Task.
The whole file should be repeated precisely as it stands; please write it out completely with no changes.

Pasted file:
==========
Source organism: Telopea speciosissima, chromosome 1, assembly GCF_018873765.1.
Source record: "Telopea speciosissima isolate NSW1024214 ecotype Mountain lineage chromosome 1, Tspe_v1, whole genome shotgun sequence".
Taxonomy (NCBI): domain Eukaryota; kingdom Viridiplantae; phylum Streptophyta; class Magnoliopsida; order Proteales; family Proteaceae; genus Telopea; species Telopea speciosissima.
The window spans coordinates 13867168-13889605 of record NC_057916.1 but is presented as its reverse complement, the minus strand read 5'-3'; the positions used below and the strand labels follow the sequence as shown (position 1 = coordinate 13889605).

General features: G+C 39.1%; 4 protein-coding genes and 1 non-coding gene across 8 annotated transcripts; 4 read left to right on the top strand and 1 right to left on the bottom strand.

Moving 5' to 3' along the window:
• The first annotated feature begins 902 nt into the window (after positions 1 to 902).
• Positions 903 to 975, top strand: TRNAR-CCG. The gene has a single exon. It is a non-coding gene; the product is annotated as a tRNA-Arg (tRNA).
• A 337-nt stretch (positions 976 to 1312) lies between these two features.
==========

Source organism: Telopea speciosissima, chromosome 1, assembly GCF_018873765.1.
Source record: "Telopea speciosissima isolate NSW1024214 ecotype Mountain lineage chromosome 1, Tspe_v1, whole genome shotgun sequence".
Taxonomy (NCBI): domain Eukaryota; kingdom Viridiplantae; phylum Streptophyta; class Magnoliopsida; order Proteales; family Proteaceae; genus Telopea; species Telopea speciosissima.
The window spans coordinates 13867168-13889605 of record NC_057916.1 but is presented as its reverse complement, the minus strand read 5'-3'; the positions used below and the strand labels follow the sequence as shown (position 1 = coordinate 13889605).

General features: G+C 39.1%; 4 protein-coding genes and 1 non-coding gene across 8 annotated transcripts; 4 read left to right on the top strand and 1 right to left on the bottom strand.

Moving 5' to 3' along the window:
• The first annotated feature begins 902 nt into the window (after positions 1 to 902).
• Positions 903 to 975, top strand: TRNAR-CCG. The gene has a single exon. It is a non-coding gene; the product is annotated as a tRNA-Arg (tRNA).
• A 337-nt stretch (positions 976 to 1312) lies between these two features.